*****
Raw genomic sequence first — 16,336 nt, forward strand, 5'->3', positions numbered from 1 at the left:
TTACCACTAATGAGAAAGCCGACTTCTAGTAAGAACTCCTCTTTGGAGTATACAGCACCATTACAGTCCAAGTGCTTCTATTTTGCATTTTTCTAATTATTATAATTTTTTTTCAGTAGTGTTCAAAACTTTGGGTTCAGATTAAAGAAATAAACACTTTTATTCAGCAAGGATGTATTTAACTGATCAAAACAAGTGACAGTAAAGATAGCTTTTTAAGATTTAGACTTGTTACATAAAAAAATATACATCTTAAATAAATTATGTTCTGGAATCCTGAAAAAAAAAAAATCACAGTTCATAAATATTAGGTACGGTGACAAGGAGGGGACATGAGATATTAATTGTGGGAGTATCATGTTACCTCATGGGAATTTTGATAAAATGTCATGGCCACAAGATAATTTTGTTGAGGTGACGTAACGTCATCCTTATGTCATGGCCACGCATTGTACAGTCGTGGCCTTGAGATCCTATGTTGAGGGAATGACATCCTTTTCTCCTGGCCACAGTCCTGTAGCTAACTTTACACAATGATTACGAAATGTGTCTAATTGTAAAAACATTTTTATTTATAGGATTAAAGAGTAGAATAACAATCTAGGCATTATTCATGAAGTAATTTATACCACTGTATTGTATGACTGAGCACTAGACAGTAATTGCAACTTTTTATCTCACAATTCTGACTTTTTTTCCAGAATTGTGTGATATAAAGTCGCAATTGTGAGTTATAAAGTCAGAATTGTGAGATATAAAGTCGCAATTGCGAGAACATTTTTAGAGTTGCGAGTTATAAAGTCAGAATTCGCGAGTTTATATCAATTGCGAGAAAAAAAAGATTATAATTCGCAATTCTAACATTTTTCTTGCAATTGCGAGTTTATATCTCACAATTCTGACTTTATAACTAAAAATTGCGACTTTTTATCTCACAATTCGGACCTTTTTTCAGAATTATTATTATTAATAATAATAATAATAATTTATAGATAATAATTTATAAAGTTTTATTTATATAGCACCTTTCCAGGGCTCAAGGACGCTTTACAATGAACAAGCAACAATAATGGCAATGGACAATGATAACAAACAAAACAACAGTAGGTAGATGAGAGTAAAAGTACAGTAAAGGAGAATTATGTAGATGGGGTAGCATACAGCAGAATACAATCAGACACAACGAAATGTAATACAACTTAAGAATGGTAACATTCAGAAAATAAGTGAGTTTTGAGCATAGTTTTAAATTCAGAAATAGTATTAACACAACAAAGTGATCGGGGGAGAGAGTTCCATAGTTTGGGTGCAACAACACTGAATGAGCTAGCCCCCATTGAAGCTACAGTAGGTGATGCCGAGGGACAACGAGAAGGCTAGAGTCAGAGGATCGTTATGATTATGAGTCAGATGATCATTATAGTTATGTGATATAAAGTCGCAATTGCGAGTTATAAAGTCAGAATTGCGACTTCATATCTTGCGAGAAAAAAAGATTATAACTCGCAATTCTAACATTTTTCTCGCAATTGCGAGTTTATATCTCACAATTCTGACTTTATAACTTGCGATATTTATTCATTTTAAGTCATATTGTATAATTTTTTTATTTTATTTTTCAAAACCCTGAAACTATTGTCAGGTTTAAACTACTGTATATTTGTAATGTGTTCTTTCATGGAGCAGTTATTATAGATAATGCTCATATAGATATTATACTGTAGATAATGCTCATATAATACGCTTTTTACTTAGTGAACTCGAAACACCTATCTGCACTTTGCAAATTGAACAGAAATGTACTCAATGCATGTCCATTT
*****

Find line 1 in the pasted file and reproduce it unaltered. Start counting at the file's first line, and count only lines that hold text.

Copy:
Raw genomic sequence first — 16,336 nt, forward strand, 5'->3', positions numbered from 1 at the left: